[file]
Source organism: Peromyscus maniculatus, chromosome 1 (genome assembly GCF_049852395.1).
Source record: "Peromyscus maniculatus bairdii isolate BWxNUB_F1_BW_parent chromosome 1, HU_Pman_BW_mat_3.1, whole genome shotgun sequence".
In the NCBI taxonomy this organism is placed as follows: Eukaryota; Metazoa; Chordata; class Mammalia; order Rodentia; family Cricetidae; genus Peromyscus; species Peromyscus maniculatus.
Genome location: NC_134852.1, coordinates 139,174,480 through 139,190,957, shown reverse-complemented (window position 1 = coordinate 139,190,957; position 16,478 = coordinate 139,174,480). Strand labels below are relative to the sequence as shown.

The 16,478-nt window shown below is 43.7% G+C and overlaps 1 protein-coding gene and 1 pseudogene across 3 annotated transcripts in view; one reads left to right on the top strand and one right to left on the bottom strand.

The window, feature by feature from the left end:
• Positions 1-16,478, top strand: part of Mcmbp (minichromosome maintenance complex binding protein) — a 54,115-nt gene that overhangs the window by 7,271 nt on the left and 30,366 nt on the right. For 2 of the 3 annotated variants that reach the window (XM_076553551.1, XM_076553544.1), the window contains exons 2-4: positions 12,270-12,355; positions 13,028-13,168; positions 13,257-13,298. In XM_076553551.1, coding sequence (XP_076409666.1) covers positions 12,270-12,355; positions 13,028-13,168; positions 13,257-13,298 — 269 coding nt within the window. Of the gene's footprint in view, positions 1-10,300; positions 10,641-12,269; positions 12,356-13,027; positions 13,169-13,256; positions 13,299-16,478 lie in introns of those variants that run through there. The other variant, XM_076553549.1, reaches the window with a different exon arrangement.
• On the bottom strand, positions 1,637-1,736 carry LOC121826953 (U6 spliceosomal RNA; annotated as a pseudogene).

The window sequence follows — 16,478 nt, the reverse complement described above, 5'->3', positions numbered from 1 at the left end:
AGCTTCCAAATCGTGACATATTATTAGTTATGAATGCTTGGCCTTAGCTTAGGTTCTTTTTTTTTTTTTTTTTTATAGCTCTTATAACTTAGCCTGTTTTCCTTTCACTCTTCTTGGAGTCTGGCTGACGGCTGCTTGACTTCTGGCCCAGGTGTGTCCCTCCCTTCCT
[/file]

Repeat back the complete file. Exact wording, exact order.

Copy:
Source organism: Peromyscus maniculatus, chromosome 1 (genome assembly GCF_049852395.1).
Source record: "Peromyscus maniculatus bairdii isolate BWxNUB_F1_BW_parent chromosome 1, HU_Pman_BW_mat_3.1, whole genome shotgun sequence".
In the NCBI taxonomy this organism is placed as follows: Eukaryota; Metazoa; Chordata; class Mammalia; order Rodentia; family Cricetidae; genus Peromyscus; species Peromyscus maniculatus.
Genome location: NC_134852.1, coordinates 139,174,480 through 139,190,957, shown reverse-complemented (window position 1 = coordinate 139,190,957; position 16,478 = coordinate 139,174,480). Strand labels below are relative to the sequence as shown.

The 16,478-nt window shown below is 43.7% G+C and overlaps 1 protein-coding gene and 1 pseudogene across 3 annotated transcripts in view; one reads left to right on the top strand and one right to left on the bottom strand.

The window, feature by feature from the left end:
• Positions 1-16,478, top strand: part of Mcmbp (minichromosome maintenance complex binding protein) — a 54,115-nt gene that overhangs the window by 7,271 nt on the left and 30,366 nt on the right. For 2 of the 3 annotated variants that reach the window (XM_076553551.1, XM_076553544.1), the window contains exons 2-4: positions 12,270-12,355; positions 13,028-13,168; positions 13,257-13,298. In XM_076553551.1, coding sequence (XP_076409666.1) covers positions 12,270-12,355; positions 13,028-13,168; positions 13,257-13,298 — 269 coding nt within the window. Of the gene's footprint in view, positions 1-10,300; positions 10,641-12,269; positions 12,356-13,027; positions 13,169-13,256; positions 13,299-16,478 lie in introns of those variants that run through there. The other variant, XM_076553549.1, reaches the window with a different exon arrangement.
• On the bottom strand, positions 1,637-1,736 carry LOC121826953 (U6 spliceosomal RNA; annotated as a pseudogene).

The window sequence follows — 16,478 nt, the reverse complement described above, 5'->3', positions numbered from 1 at the left end:
AGCTTCCAAATCGTGACATATTATTAGTTATGAATGCTTGGCCTTAGCTTAGGTTCTTTTTTTTTTTTTTTTTTATAGCTCTTATAACTTAGCCTGTTTTCCTTTCACTCTTCTTGGAGTCTGGCTGACGGCTGCTTGACTTCTGGCCCAGGTGTGTCCCTCCCTTCCT